All the same, AFRICOM has so far been poorly received on the continent. After it was announced in February 2007, Nigeria, South Africa and a number of regional bodies said they did not want a bigger American military presence in Africa, fearing that AFRICOM might challenge their own security forces. Some Africans talked glumly of American-Africa relations being militarised. They note that it was Donald Rumsfeld, a hawkish secretary of defence, who first promoted the AFRICOM idea. This hostility has made the Americans shelve plans to build a small headquarters, plus regional offices, in Africa. For now, at least, AFRICOM's headquarters will stay in Europe. On a recent tour of Africa, President George Bush repeatedly denied that America wanted military bases there.

In any event, America's attitude has changed sharply since a Pentagon report in 1995 said that Africa was of “very little traditional strategic interest”. The administration has so far spent $127m on AFRICOM and has asked for another $389m for 2009. America's key interests in Africa remain terrorism and oil. Terrorists linked to al-Qaeda attacked the American embassies in Kenya and Tanzania in 1998, killing more than 200 people. America gets more than 15% of its oil from Africa, and the figure is rising. It also worries about China's growing influence there.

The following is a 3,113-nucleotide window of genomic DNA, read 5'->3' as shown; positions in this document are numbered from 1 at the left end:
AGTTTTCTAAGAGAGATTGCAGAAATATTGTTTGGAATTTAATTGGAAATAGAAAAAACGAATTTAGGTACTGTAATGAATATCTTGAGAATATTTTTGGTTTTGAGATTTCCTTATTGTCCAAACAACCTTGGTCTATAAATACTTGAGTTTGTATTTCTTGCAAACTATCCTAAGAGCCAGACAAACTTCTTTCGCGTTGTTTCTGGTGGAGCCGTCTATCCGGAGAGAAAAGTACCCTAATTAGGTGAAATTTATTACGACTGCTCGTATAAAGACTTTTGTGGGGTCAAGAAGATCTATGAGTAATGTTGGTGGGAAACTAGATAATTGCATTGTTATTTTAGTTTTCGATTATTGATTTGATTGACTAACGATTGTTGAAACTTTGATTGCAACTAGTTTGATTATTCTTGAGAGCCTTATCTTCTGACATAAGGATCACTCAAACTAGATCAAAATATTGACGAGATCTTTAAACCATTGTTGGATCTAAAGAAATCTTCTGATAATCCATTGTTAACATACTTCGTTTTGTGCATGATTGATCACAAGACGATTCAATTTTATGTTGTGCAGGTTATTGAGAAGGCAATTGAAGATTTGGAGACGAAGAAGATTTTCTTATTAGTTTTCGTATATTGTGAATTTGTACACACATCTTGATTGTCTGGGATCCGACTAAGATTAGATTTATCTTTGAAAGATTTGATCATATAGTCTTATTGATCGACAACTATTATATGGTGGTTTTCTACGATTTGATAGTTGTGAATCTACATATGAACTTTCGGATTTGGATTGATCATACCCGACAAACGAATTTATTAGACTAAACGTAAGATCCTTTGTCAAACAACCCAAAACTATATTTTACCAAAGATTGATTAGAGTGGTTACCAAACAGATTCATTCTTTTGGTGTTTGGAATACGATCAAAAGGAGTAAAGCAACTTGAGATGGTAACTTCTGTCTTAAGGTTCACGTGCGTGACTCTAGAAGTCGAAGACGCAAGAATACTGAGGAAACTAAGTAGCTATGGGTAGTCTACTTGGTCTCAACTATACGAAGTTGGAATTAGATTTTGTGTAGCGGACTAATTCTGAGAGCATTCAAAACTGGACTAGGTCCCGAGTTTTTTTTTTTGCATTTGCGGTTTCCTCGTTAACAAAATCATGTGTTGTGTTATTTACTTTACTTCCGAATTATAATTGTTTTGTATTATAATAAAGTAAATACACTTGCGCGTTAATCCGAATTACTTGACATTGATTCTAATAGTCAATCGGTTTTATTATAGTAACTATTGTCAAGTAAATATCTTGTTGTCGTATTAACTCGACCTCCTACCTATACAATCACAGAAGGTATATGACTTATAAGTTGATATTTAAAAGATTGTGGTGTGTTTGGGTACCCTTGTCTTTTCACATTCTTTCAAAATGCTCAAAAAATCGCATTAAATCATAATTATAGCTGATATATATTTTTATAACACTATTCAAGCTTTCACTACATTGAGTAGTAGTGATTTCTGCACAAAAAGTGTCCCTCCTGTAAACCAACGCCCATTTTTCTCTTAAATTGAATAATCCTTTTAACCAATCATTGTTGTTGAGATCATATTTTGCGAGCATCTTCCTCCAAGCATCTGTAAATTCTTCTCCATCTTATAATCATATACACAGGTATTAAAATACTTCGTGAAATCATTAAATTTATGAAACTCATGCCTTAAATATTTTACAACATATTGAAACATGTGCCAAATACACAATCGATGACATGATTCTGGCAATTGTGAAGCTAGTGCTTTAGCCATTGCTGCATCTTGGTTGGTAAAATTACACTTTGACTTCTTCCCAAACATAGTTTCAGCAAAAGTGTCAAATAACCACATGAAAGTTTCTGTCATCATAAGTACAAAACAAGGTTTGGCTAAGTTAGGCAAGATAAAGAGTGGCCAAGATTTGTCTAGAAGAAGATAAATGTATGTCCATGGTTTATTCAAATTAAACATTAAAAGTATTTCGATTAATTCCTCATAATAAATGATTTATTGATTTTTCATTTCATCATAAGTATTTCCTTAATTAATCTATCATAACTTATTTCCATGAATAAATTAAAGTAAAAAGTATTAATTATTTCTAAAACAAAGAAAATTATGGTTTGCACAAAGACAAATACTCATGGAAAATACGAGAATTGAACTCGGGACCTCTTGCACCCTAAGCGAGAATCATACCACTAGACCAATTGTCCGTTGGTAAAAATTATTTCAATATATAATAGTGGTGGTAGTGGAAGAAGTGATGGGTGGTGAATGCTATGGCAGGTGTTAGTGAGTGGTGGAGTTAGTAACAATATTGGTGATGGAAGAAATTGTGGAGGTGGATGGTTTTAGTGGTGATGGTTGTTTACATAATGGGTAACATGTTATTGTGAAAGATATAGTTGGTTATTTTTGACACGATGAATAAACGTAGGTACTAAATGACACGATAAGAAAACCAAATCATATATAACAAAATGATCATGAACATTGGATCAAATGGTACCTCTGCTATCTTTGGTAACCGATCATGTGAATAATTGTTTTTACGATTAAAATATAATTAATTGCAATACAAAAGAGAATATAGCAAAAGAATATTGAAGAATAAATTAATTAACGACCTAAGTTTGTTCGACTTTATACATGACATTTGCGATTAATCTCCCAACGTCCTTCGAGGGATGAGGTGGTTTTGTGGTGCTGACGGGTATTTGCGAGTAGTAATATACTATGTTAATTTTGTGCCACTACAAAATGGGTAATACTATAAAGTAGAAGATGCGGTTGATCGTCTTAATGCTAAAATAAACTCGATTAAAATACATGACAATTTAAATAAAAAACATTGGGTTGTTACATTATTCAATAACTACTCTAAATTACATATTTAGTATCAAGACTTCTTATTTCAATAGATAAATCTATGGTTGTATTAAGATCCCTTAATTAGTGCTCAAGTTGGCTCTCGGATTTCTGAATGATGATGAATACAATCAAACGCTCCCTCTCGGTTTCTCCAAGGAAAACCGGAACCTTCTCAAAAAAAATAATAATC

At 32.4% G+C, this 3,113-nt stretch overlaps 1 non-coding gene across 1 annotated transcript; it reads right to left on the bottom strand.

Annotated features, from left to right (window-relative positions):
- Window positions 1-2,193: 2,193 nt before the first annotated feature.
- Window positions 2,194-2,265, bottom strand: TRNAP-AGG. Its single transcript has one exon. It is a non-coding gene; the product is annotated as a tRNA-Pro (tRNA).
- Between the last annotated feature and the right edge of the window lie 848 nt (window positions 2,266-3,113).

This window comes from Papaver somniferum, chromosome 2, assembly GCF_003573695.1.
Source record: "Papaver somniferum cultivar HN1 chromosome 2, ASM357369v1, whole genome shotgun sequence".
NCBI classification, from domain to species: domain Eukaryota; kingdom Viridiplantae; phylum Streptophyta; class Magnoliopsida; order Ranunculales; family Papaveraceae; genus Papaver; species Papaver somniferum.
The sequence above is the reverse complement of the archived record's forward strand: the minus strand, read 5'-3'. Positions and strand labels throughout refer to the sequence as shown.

“We wouldn't be here if it wasn't in [American] interests,” acknowledges Commodore Nowell. Despite the talk of soft power and the much-vaunted humanitarian aspect of the naval presence in the Gulf of Guinea, the real emphasis is still on security. It is plainly in America's interest to help African navies and armies to stop thefts of crude oil, illegal fishing and immigration, drug trafficking and piracy. All these hurt local economies, undermine political stability and threaten to turn poor countries into failed states, such as Somalia, that may breed terrorism.


I guess this is being done out of America's fears that the whole "War on Terror" is going to spread to Africa, particularly countries in the Sahel like Mali, Niger, Chad, etc. Even if problems in the Middle East and North Africa spread south, I doubt AFRICOM would be able to prevent it. And if the U.S. is trying to make friends in Afirca, this is no way to do it.